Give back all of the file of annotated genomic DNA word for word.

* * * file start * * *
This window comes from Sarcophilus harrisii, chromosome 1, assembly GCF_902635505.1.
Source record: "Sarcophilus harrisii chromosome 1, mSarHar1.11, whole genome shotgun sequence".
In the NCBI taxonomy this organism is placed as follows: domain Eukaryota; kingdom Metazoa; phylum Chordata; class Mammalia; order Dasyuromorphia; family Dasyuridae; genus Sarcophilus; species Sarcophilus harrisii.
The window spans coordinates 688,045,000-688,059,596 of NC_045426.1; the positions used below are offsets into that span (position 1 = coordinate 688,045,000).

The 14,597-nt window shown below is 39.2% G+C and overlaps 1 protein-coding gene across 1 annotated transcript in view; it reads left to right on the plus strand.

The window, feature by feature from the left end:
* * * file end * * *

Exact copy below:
This window comes from Sarcophilus harrisii, chromosome 1, assembly GCF_902635505.1.
Source record: "Sarcophilus harrisii chromosome 1, mSarHar1.11, whole genome shotgun sequence".
In the NCBI taxonomy this organism is placed as follows: domain Eukaryota; kingdom Metazoa; phylum Chordata; class Mammalia; order Dasyuromorphia; family Dasyuridae; genus Sarcophilus; species Sarcophilus harrisii.
The window spans coordinates 688,045,000-688,059,596 of NC_045426.1; the positions used below are offsets into that span (position 1 = coordinate 688,045,000).

The 14,597-nt window shown below is 39.2% G+C and overlaps 1 protein-coding gene across 1 annotated transcript in view; it reads left to right on the plus strand.

The window, feature by feature from the left end: